The most common tactic used in negotiation by debt collectors is called “nibbling.” Just as a mouse nibbles away at a piece of cheese, one teensy bite at a time until it’s gone, nibbling is asking for small items, one at a time, and getting agreement on each until you’ve gotten a lot. No matter what you’re selling or who your customers are, it’s happening to you. Because each request is small, it’s easy—practically painless—for you to give in. And when you do, they’re so appreciative and thankful.
Nibbling in Retail
Your customers or clients may be nibbling for discounts, better terms, exceptions to procedures, altered timelines, —the list goes on. Good nibblers know that if they ask for a large commitment, the chances of getting a no are much greater, so they’re very adept at breaking their requests down into bite-size chunks, or— that’s right—nibbles. Each one seems small enough, and it doesn’t seem as if you’re giving away much. But when you step back and look at the big picture, you realize that you’ve given away a lot— more than you ever would have if they had asked for it all at once.
Nibbling in Debt Collection
In debt collection, nibbling can be particularly effective near the end of the negotiation, when a delinquent consumer is eager to reach a final agreement, and at the beginning, when it can set the tone not only for the negotiation but for the relationship as well.
It might go something like this:
- “To show the creditor your commitment to pay off this debt, I’m going to need to collect a payment today.”
- “What concrete set of steps can you take beginning right now to show your good faith actions to make this debt right?”
- “When will you be able to make your next payment? – Please don’t make a promise that you can’t keep?”
Nibbling at home
This isn’t confined just to business situations, either. If you’re a parent—and by the way, kids are the master nibblers of the universe—you’re nibbled from the get-go. First, it’s for cookies and sweets, staying up later, skipping a meal and going straight to dessert, special toys, special cereal; later it’s borrowing the car, a newer and faster computer, having boys or girls over, trips to the mall, new jeans, sneakers, cell phones with video capability—this list, too, has no end.
Nibbling: An example from my family life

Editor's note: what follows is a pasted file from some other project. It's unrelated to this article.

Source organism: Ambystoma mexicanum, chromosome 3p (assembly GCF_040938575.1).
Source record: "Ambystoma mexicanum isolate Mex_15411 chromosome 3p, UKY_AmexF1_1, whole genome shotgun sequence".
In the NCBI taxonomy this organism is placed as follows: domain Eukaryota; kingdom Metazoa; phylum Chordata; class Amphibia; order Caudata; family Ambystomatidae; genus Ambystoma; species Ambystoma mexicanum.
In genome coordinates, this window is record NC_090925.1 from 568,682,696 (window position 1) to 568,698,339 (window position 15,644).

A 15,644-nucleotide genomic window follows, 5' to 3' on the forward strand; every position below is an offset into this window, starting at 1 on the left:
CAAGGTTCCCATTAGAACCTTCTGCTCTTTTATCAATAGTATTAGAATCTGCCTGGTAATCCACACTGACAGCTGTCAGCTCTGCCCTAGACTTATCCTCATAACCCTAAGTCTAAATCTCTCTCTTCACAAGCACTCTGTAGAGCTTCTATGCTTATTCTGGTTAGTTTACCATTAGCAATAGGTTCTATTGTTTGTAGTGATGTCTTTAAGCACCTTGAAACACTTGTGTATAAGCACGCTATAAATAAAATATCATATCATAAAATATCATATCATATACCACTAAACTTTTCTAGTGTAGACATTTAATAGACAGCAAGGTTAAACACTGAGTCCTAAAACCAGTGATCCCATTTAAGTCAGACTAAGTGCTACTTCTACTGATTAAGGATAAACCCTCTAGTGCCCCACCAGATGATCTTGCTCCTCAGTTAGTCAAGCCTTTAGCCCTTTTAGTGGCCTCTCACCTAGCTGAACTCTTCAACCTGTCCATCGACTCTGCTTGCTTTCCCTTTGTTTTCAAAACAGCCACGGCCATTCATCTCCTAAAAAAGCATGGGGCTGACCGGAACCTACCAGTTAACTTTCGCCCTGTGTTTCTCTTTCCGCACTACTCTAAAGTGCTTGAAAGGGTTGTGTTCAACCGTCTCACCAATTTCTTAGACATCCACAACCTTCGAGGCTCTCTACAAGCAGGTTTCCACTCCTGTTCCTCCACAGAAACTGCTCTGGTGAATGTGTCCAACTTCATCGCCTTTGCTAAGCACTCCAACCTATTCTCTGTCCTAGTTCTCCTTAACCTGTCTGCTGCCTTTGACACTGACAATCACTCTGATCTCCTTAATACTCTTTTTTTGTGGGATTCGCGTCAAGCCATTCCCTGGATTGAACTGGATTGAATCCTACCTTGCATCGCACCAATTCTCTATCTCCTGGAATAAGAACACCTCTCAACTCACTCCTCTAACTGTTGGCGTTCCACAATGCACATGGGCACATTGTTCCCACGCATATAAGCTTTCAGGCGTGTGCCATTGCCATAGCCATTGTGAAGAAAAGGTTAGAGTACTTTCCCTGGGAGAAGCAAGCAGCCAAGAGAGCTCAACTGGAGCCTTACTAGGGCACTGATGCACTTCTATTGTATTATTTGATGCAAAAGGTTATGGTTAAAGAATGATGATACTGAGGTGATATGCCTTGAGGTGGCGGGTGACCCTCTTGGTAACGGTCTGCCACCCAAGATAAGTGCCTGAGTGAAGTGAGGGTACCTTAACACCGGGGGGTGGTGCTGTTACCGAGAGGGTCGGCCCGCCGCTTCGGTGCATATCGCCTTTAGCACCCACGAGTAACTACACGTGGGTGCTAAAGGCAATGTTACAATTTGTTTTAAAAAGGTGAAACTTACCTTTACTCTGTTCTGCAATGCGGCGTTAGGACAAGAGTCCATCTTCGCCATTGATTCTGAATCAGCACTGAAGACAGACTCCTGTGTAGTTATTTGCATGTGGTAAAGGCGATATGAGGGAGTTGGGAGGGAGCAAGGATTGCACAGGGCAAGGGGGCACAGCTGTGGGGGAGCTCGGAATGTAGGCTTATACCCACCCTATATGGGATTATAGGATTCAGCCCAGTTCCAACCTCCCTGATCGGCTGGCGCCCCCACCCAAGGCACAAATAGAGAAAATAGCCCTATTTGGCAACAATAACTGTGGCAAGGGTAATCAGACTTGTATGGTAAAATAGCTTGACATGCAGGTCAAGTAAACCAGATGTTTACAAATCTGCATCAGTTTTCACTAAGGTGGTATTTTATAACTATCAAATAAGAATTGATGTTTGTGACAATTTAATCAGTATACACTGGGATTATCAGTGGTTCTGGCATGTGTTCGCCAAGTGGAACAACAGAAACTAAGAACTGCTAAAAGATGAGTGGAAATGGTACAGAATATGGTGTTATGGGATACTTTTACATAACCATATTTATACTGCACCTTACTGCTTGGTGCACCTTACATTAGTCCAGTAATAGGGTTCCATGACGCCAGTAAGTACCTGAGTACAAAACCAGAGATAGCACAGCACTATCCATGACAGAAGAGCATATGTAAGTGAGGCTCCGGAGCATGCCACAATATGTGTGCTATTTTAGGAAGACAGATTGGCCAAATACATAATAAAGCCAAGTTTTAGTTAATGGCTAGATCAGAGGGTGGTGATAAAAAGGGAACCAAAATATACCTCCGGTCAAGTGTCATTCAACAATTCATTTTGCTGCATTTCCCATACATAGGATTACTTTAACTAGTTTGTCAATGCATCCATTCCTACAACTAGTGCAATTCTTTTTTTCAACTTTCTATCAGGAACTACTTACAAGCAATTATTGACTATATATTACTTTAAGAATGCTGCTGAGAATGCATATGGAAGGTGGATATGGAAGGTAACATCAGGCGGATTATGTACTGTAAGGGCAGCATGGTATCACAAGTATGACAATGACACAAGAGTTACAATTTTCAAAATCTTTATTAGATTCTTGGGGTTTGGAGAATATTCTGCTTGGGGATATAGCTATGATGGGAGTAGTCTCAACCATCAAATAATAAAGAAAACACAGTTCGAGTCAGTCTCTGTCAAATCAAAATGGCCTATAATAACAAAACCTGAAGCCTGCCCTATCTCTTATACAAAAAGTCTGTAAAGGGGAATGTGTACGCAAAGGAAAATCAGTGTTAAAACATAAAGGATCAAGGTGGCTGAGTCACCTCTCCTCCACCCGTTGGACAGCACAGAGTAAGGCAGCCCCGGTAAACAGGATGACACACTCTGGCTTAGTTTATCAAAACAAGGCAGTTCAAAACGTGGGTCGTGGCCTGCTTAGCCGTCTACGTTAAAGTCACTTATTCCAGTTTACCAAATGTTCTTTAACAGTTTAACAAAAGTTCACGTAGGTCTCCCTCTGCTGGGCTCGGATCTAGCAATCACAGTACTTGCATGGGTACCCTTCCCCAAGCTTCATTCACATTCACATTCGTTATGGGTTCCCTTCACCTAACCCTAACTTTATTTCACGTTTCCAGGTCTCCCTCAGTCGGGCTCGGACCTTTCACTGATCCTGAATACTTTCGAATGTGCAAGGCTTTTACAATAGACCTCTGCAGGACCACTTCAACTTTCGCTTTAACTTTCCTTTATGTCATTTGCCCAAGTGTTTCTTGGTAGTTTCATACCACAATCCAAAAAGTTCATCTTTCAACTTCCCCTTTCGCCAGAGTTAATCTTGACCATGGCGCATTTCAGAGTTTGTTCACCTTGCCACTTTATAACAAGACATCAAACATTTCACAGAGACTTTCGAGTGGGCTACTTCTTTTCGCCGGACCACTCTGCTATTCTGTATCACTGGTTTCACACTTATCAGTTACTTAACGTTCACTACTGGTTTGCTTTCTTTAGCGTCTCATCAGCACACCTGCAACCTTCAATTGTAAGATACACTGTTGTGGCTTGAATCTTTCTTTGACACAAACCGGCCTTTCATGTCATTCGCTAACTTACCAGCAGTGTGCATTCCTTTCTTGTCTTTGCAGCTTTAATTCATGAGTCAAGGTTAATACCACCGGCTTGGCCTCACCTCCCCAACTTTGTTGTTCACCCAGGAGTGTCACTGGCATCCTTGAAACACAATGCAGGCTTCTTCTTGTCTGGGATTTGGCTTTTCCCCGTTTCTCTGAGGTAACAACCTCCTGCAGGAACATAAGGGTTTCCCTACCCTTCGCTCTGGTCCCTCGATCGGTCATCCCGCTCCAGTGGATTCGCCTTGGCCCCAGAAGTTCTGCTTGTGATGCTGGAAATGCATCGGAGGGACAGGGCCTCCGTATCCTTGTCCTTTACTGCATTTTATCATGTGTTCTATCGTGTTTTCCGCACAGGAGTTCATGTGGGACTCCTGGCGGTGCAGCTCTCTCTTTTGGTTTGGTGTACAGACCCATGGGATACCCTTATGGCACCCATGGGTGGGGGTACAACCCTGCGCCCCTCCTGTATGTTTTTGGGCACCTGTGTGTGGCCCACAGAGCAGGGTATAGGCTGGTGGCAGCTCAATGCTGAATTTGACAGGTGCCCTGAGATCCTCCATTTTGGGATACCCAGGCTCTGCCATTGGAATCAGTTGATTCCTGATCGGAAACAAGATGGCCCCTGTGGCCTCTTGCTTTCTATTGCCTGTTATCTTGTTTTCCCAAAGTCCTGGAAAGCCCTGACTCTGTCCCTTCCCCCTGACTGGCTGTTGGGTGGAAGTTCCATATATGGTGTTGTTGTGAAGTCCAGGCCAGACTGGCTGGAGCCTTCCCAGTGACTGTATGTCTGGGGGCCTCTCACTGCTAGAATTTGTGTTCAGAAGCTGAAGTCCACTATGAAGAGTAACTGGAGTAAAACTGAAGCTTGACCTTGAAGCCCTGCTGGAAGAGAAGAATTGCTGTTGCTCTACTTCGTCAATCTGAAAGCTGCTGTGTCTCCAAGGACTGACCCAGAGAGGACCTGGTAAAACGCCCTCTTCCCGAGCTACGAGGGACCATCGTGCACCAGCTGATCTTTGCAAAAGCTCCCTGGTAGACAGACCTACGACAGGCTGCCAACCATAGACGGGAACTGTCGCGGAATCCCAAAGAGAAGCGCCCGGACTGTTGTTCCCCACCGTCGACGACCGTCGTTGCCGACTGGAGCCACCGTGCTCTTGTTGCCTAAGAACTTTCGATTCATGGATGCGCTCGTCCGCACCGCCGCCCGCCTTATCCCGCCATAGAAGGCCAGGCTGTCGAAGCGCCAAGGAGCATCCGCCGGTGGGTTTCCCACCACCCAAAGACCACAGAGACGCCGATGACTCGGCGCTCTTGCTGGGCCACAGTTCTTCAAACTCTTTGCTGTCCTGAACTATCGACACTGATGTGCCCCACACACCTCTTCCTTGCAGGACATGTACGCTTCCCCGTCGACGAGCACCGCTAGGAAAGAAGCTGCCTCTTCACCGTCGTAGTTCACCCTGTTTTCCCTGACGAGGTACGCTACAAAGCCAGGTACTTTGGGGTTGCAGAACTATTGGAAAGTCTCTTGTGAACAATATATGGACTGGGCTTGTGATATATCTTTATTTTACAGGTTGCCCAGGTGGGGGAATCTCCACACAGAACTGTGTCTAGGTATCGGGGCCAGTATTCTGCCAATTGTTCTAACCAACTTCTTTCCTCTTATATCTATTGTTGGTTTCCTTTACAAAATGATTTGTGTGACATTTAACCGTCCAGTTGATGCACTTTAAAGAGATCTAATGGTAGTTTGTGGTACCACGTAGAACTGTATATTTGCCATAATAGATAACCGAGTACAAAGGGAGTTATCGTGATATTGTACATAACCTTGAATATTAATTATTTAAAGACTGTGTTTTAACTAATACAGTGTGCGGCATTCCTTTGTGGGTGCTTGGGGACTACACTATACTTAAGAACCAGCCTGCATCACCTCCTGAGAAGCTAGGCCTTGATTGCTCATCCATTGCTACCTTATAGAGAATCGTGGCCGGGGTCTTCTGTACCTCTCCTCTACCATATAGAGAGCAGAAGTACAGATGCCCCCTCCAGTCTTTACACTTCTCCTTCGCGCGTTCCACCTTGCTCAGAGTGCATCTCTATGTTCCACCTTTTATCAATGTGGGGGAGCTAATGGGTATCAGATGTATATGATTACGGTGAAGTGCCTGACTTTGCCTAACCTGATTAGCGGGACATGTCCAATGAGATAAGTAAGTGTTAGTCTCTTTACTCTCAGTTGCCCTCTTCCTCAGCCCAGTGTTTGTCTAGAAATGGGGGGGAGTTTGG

Our children can teach all of us a lot about negotiating. I know, because I personally raised the master nibbler of the known universe. I speak of my younger daughter, Cynthia. Read this story, and you’ll understand nibbling.
In recent years I’ve fallen in love with sailboats and sailing. We usually take our vacations in the Caribbean. Several years ago, about a month before the trip, Cynthia came to me and said, “Hey, Dad!” Now, whenever Cynthia says “Hey, Dad!” I know it’s going to cost me money. She had this lovely color brochure in her hand. She showed it to me and told me about her great idea. It went like this:
“Hey, Dad! Since we’re going to the Cayman Islands this year— and since they are one of the finest scuba diving locations in the world, and since there’s a place just a few miles from home that teaches scuba—I should take scuba lessons.” Then she explained how it would broaden her horizons, how educational it would be, and how much it would add to the trip.
I talked to my wife about it, and we thought, “Well, this would broaden her horizons, and it’ll be educational, and it’ll add to the trip. . . .” So we decided that Cynthia could take scuba lessons.
A week later, Cynthia comes to me and says, “Hey, Dad! We’re into our classroom portion, and it’s almost time to start the underwater part of the course. We need to rent a mask, fins, and snorkel. So .. . Dad, I’ve been thinking: if I had my own equipment, it would be better quality, it would fit better, and we wouldn’t have to rent more equipment in the Caymans.” And I thought, “You know, if we bought a mask, fins, and snorkel, it would be better quality, it would fit better, and we wouldn’t have to rent more equipment in the Caymans.”
So, we bought a mask, fins, and snorkel. If you know anything about scuba diving, you know that by now we’re ponying up some serious shekels.
A week before the trip, Cynthia came to me and said, “Hey, Dad! I’ve found the cutest wet suit. . . .” And she described it to me, and we bought a wet suit.
Okay, this is the beauty of the nibble. What would have happened if, a month before the trip, Cynthia had come to me and said, “Hey, Dad! I want to take scuba lessons, and I want to buy a mask, some fins, and a snorkel, and I want a cute little wet suit!”? What would I have said? I can tell you. It would have been something on the order of “No way!” But Cynthia understands how the nibble works. If you want to watch master negotiators at work, watch the pros— watch kids.
The most common response to a nibble is the “cave-in.” We usually give in and agree to the request, either because we want to be team players and nice guys or because we’re trying to “improve the relationship.” But that just maybe your worst possible response.
I have an assignment for you. During the next few weeks, just notice what you’re nibbled for and who the nibblers are. I’ll make two predictions: you’re going to discover that you’re being nibbled far more than you thought and that most of the nibbling is being done by the same people.